A recent blog described a new way to use groups to enable colleagues to update your maps and apps on ArcGIS Online. With the addition of this capability there are now three ways in which members can participate in collaborative publication and management of web maps, configurable web apps, and Story Maps. This post summarizes the ways to collaborate and provides examples that can help determine why and how you might use each of them.
Members that are in the core Administrator role have the ability to view and edit any item in the organization. With these privileges, administrators can help in situations where a critical change must be made immediately; for example, if a grammatical error or typo was found in a Story Map that has been released to the public an administrator can correct the change immediately.
Scenario: Administrator approval needed for publication
You work for a division of a large federal agency that has a strict approval process for sharing items with the public. As the Administrator you have disabled public sharing in the organizational settings so that Story Map authors may not share items directly with the public.
Authors submit their completed story maps to you for approval. Once approved, you share the app and any web maps and layers in the story with the public. You may make minor changes like fixing typos in the app before publishing.
2) Custom roles
There may be members of an organization who need the ability to modify any web app in the organization, but they should not have full administrative privileges. For these members an administrator can create a custom role that has the Content: Update privilege. This will grant members in this custom role the ability to edit the items and item details of any item in the organization, but they won’t be able to do other administrative actions like update security settings, change the organization home page, or send invitations to new members. Depending on the needs of your organization, this custom role might be thought of as an “Application Administrator,” a “Story Map Reviewer,” or a “Public Content Manager.”
You may also want to provide this role with privileges to Share with Groups, Organization, and Public so that members in this role can change the sharing of other’s items.
Scenario: Web App Administrator
You are a senior GIS technician for a medium-sized local government that is very active in deploying ArcGIS for Local Government apps. The administrator for your organization is part of the IT department and is not directly involved in day-to-day GIS operations. She has granted you the responsibility and ability to manage the GIS apps created in your organization.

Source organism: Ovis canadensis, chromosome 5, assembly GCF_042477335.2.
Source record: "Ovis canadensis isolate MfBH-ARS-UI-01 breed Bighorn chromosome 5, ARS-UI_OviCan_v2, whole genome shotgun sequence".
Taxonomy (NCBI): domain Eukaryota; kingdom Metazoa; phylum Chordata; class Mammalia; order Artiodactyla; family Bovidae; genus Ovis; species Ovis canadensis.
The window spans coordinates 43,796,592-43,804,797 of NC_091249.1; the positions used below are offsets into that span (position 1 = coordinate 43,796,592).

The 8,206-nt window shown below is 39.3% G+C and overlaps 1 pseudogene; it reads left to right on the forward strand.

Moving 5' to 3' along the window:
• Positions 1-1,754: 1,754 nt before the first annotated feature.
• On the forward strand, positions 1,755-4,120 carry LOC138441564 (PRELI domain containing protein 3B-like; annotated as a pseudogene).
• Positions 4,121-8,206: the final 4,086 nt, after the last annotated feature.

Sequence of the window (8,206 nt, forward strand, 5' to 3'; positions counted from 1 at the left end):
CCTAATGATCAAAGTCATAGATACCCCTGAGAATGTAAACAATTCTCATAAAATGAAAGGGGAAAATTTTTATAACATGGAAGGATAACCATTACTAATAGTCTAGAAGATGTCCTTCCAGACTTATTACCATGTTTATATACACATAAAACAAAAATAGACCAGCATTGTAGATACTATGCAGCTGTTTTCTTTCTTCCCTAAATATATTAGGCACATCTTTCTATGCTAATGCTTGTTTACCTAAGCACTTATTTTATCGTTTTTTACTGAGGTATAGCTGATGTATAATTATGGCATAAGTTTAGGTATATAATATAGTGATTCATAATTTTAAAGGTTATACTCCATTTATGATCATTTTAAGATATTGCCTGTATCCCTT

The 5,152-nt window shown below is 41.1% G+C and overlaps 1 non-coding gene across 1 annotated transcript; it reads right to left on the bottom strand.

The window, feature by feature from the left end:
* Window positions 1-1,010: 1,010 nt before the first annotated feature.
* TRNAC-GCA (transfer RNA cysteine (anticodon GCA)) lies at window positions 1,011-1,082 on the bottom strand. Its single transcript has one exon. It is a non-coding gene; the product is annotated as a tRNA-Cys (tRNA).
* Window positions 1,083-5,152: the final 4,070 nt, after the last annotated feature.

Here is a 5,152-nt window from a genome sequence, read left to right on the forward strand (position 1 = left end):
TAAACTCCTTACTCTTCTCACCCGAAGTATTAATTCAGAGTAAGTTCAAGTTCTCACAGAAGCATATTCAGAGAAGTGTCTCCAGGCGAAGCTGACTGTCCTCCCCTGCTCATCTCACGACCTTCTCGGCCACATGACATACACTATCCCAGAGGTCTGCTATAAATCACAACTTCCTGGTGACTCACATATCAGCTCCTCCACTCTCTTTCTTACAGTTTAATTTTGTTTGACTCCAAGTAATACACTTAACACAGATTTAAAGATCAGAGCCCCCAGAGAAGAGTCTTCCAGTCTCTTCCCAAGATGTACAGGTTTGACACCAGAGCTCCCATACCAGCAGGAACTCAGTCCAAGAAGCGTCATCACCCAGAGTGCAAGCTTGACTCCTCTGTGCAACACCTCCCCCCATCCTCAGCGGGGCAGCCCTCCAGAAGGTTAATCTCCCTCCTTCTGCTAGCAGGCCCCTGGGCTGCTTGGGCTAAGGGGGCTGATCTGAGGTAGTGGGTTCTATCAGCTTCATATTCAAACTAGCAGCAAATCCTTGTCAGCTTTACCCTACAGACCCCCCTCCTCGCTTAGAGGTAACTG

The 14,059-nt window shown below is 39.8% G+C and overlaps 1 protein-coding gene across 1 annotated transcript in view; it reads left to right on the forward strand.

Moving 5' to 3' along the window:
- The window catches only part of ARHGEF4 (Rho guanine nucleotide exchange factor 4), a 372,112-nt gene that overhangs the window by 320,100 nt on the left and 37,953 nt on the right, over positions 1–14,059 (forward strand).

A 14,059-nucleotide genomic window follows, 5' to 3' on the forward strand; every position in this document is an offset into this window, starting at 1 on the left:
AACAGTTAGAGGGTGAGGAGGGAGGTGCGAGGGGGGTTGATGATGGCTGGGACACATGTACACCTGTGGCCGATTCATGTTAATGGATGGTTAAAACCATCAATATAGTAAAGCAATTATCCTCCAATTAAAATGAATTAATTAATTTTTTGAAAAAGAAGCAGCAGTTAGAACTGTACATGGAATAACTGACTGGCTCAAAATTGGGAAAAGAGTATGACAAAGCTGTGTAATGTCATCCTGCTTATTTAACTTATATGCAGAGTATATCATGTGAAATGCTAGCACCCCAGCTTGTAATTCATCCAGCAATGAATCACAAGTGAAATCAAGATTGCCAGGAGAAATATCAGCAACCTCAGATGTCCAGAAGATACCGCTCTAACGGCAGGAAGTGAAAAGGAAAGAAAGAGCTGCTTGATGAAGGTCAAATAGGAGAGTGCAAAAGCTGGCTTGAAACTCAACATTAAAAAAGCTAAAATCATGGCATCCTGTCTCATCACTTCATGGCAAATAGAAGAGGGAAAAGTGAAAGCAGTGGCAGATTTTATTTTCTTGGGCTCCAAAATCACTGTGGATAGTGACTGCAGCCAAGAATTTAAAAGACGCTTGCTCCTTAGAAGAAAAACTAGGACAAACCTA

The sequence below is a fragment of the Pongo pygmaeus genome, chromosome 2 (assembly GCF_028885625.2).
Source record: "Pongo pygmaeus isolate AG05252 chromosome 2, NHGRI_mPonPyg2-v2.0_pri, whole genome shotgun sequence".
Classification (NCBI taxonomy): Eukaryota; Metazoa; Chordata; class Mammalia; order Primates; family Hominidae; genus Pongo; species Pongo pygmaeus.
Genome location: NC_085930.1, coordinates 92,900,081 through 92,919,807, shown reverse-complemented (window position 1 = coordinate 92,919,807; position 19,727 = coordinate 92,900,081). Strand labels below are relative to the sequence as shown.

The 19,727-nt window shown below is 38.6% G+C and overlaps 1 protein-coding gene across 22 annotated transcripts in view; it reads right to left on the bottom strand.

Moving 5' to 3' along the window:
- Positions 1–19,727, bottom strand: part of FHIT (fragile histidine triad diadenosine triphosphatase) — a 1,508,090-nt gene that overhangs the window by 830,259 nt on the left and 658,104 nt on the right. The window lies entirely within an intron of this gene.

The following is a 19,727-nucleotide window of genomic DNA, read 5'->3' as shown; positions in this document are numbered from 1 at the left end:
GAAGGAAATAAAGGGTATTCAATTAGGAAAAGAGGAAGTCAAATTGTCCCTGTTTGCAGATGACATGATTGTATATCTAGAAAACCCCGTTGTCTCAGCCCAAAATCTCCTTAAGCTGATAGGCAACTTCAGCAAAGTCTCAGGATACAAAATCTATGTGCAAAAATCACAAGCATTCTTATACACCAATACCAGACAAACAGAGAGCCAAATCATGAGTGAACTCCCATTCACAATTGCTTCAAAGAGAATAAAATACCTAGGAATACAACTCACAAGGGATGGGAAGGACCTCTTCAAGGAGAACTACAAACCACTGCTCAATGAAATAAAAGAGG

You have a good team of three other GIS techs and trust them to publish apps directly to the public, but you spot check their work to ensure the apps works as expected and compliance with organizational standards. In rare cases when an app requires major changes you adjust the sharing so it is no longer shared with the public and communicate the required changes to the app publisher. For apps that need minor changes, you simply make the changes yourself.
3) Collaboration groups
Collaboration groups provide the most control when granting members the ability to update other members’ items. Collaboration groups can be created by administrators to support project-based workflows or team-based activities. A project might bring together a group of collaborators for a specific time period and the group might exist to support that project and then be deleted when the project ends. A team that works together often might have their own collaboration group or set of collaboration groups to support their content production activities.
This method of collaboration requires a bit more administrative overhead since the groups as well as the members and items associated with them must be managed. Short-lived project-based collaboration groups would require more administrative time to manage than longer-term team-based groups.
In order for others to edit certain aspects of Tour, Shortlist, or Crowdsource story maps in a collaboration group, the web map and feature service items (in addition to the app item) must also be shared into the collaboration group.
Scenario: Story Map production team
You work for a large corporation on a four-person team that produces story maps on a regular basis. The team is split among several offices in different time zones, but they communicate frequently and work together on the same stories.
Two members of the team focus on publishing layers and web maps and do most of the data management and cartographic design. The other two members do most of the writing and Story Map app configuration. Despite the specialization of the team members, all of the team members are familiar with how to create web maps, configure Story Map apps and manage items in ArcGIS Online.
Depending on production schedules any team member may be the one who shares the app with the public when it is finalized.
Since this team has a focused mission inside of a large organization, they do not need privileges to change other items in the organization. The best choice for supporting a collaborative workflow on this team would be collaboration groups.
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